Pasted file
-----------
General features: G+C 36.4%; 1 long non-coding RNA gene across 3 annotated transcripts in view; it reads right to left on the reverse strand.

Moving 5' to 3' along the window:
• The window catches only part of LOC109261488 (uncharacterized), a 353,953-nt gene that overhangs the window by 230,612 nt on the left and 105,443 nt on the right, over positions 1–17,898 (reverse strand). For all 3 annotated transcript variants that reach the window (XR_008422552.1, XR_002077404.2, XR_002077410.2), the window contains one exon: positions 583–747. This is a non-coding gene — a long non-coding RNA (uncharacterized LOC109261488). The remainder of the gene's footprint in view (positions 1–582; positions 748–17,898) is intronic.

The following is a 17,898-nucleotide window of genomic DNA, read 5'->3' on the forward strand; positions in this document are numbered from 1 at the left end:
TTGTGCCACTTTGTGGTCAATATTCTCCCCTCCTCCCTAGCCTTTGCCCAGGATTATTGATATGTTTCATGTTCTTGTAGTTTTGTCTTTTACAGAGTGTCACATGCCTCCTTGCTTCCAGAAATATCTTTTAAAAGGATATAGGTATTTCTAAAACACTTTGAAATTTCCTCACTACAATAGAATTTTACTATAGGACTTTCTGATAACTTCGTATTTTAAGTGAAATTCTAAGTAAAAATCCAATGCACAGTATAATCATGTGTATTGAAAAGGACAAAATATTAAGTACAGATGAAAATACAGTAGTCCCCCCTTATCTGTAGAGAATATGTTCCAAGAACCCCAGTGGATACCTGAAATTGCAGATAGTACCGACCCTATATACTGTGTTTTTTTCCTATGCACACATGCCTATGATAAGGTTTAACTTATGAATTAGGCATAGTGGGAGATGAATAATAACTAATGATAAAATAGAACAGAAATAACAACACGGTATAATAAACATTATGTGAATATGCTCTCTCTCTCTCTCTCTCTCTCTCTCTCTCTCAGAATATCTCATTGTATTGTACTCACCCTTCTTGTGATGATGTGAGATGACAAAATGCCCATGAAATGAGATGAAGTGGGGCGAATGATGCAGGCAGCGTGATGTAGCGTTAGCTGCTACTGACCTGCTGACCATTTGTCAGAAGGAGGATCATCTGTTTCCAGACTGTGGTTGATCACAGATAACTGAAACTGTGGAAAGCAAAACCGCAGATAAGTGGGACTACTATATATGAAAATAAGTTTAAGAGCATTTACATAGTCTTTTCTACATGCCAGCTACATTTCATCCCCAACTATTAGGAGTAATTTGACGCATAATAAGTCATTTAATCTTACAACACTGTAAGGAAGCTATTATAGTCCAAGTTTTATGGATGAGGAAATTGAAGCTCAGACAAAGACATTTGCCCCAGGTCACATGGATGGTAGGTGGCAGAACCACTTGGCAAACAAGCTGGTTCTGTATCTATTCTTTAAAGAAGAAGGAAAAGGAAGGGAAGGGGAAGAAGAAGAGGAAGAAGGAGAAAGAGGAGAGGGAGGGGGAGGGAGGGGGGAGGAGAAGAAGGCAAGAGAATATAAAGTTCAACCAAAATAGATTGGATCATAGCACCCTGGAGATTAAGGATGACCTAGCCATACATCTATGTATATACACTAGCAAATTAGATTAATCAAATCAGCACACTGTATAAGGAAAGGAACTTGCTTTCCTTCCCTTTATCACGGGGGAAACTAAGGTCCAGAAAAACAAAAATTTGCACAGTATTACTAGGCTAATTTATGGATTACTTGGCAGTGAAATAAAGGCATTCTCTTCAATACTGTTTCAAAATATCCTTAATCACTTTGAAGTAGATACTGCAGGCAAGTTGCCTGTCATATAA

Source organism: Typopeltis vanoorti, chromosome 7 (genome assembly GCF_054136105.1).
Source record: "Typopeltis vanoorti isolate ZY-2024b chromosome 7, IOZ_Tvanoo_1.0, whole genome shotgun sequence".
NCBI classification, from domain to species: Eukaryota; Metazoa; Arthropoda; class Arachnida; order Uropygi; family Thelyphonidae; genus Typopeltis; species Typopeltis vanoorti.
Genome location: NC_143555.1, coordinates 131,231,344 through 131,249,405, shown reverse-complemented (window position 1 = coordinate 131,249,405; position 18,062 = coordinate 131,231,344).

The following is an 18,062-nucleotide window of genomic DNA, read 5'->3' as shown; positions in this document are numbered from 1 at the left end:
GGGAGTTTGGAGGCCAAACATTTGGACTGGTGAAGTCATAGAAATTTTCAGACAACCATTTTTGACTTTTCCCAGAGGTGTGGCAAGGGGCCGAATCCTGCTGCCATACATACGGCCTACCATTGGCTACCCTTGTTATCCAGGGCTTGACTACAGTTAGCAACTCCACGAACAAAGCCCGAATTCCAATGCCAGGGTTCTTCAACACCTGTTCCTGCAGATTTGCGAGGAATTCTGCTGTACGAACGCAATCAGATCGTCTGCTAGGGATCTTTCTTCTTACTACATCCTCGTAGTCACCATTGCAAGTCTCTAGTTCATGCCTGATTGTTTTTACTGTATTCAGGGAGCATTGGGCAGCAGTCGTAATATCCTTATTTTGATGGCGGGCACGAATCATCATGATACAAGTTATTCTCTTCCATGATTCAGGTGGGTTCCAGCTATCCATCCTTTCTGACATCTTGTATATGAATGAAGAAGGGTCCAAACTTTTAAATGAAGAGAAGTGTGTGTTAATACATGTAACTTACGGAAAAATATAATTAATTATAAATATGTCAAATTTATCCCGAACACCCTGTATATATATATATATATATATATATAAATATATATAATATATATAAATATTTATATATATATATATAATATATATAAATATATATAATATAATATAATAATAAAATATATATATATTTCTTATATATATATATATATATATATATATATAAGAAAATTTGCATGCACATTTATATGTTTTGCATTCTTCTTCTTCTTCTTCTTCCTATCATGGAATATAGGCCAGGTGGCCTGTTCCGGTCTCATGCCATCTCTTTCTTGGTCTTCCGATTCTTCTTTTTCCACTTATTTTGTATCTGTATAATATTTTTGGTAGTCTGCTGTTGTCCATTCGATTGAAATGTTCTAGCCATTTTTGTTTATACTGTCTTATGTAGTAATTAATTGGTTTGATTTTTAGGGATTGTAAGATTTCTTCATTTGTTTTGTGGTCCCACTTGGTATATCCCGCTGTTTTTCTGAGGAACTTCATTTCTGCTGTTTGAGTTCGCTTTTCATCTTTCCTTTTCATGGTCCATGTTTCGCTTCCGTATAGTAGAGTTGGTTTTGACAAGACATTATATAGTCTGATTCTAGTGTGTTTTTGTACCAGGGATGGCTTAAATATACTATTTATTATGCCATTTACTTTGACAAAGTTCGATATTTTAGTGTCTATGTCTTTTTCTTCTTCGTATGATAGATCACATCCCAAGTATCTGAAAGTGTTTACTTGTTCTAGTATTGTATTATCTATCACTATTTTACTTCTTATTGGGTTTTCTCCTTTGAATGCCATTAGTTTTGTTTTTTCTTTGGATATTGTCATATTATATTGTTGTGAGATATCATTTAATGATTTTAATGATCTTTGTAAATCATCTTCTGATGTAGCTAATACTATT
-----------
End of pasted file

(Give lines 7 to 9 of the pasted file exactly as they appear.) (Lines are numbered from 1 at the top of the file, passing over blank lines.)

Source record: "Typopeltis vanoorti isolate ZY-2024b chromosome 7, IOZ_Tvanoo_1.0, whole genome shotgun sequence".
NCBI classification, from domain to species: Eukaryota; Metazoa; Arthropoda; class Arachnida; order Uropygi; family Thelyphonidae; genus Typopeltis; species Typopeltis vanoorti.
Genome location: NC_143555.1, coordinates 131,231,344 through 131,249,405, shown reverse-complemented (window position 1 = coordinate 131,249,405; position 18,062 = coordinate 131,231,344).